DOCTORS from black, Asian and minority ethnic (BAME) backgrounds say key risk assessments have still not taken place, or have not been acted on.
Of 2,000 doctors who responded to the BBC News poll, 328 said their risks hadn’t been assessed at all, while 519 said they had had a risk assessment but no action had been taken.
Another 658 said some action had been taken, with just 383 reporting their risks had been considered in detail and action put into place to mitigate them, reported the BBC.
About 40 per cent of doctors in the UK are from BAME backgrounds, yet 95 per cent of the medics who have died from coronavirus were from minority backgrounds.
Dr Temi Olonisakin, a junior doctor in London who has Type 1 diabetes, scored high risk on her assessment and it was recommended that she limit patient contact.
But during the second wave of the pandemic, she was working in an acute medical unit and had problems getting her risk assessment implemented.
“I had to do a lot of chasing and occupational health weren’t as helpful as they could have been. It took a few weeks for me to be moved off patient-facing work. I felt I really had to fight for my safety,” Dr Olonisakin told the BBC.
“It was very stressful. I was very aware of the dangers of working in hospital and possibly picking up virus and what that could mean for me.”
British Medical Association (BMA)chairman Dr Chaand Nagpaul said it remained vital that risk assessments happened and were acted on, and weren’t a ‘tick-box exercise’.
“Career progression isn’t great for BAME doctors, so they tend to be in patient-facing roles more than white doctors, and more of them have been on the frontline during the pandemic,” Dr Nagpaul told the BBC.
“BAME doctors are more fearful of speaking up about issues in workplace because of the repercussions it might have on their careers. What’s required is a cultural transformation within the NHS, where there is equal experience, equal support and equal opportunity. This is a lesson that must be acted upon now.”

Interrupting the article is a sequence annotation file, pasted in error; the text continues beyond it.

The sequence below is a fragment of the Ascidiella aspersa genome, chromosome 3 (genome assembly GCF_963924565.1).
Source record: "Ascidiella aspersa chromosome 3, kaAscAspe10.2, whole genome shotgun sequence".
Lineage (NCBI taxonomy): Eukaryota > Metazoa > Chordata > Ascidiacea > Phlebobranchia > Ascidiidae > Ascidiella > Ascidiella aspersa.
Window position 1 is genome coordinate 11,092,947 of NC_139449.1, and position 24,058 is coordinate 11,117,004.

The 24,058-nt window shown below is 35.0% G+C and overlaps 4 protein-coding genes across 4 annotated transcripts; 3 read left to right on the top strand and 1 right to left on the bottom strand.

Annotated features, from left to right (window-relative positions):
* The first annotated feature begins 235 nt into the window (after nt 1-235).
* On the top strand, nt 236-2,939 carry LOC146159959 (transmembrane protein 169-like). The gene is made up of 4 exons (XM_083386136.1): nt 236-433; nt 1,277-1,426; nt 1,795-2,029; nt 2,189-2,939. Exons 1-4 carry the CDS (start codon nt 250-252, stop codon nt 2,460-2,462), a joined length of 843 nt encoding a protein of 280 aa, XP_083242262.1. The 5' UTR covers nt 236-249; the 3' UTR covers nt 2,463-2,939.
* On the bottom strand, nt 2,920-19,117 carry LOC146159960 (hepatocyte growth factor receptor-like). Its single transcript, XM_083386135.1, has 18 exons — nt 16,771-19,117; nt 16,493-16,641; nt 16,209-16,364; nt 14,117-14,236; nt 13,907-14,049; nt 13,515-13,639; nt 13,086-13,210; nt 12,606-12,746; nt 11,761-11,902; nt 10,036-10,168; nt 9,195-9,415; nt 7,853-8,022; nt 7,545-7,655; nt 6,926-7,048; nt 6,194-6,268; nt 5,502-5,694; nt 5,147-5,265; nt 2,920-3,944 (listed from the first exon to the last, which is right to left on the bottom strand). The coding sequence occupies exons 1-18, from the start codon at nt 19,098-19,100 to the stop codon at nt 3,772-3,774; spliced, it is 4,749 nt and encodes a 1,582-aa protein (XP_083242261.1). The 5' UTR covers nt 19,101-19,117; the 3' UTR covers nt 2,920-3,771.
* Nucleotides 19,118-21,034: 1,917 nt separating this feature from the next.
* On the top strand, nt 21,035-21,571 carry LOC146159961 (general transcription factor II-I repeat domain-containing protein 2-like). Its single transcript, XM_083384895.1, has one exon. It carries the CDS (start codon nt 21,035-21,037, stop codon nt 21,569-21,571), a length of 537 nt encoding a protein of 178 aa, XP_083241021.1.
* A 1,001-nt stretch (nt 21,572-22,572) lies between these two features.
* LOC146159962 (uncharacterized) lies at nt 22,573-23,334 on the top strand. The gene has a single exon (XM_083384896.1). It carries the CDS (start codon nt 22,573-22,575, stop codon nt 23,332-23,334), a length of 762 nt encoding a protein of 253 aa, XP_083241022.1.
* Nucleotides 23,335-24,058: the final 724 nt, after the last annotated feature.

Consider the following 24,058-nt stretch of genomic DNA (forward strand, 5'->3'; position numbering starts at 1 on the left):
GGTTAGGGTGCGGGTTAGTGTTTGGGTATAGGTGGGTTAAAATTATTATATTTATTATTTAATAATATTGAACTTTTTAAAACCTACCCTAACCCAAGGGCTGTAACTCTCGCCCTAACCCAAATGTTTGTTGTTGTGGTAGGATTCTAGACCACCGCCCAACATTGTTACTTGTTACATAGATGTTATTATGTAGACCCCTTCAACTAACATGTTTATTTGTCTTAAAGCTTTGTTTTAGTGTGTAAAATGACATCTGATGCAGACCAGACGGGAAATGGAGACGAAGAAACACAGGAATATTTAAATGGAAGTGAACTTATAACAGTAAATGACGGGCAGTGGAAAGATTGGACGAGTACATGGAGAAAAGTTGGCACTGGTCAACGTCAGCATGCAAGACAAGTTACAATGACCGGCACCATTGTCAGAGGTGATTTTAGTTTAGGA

According to the report, several doctors reported difficulties in getting redeployed, and that it appeared easier for white doctors to avoid patient-facing work.
NHS England said it had written to all hospital trusts and Clinical Commissioning Groups last June, asking them to undertake risk assessments for BAME staff within four weeks – and that most BAME doctors had been offered them.
A spokesman said there had been more than a million risk assessments of staff, with 95 per cent of those from BAME backgrounds having had one.
NHS bodies in Scotland and Wales said they had also implemented measures to address the concerns of BAME staff.
One GP, who wanted to remain anonymous, told the BBC the PPE (personal protective equipment) she was offered wasn’t adequate.
Dr Leon Francis, a psychiatrist who set up the Black Medics Forum at the end of last year, told the BBC that the pandemic had been ‘another assault on the mental health of black doctors’.
NHS England recommends a number of tools to calculate an individual’s risk, one of which is the SAAD Scorecard that was created in memory of Dr Saad Al-Dubbaisi, a GP from Bury who died from the virus last year.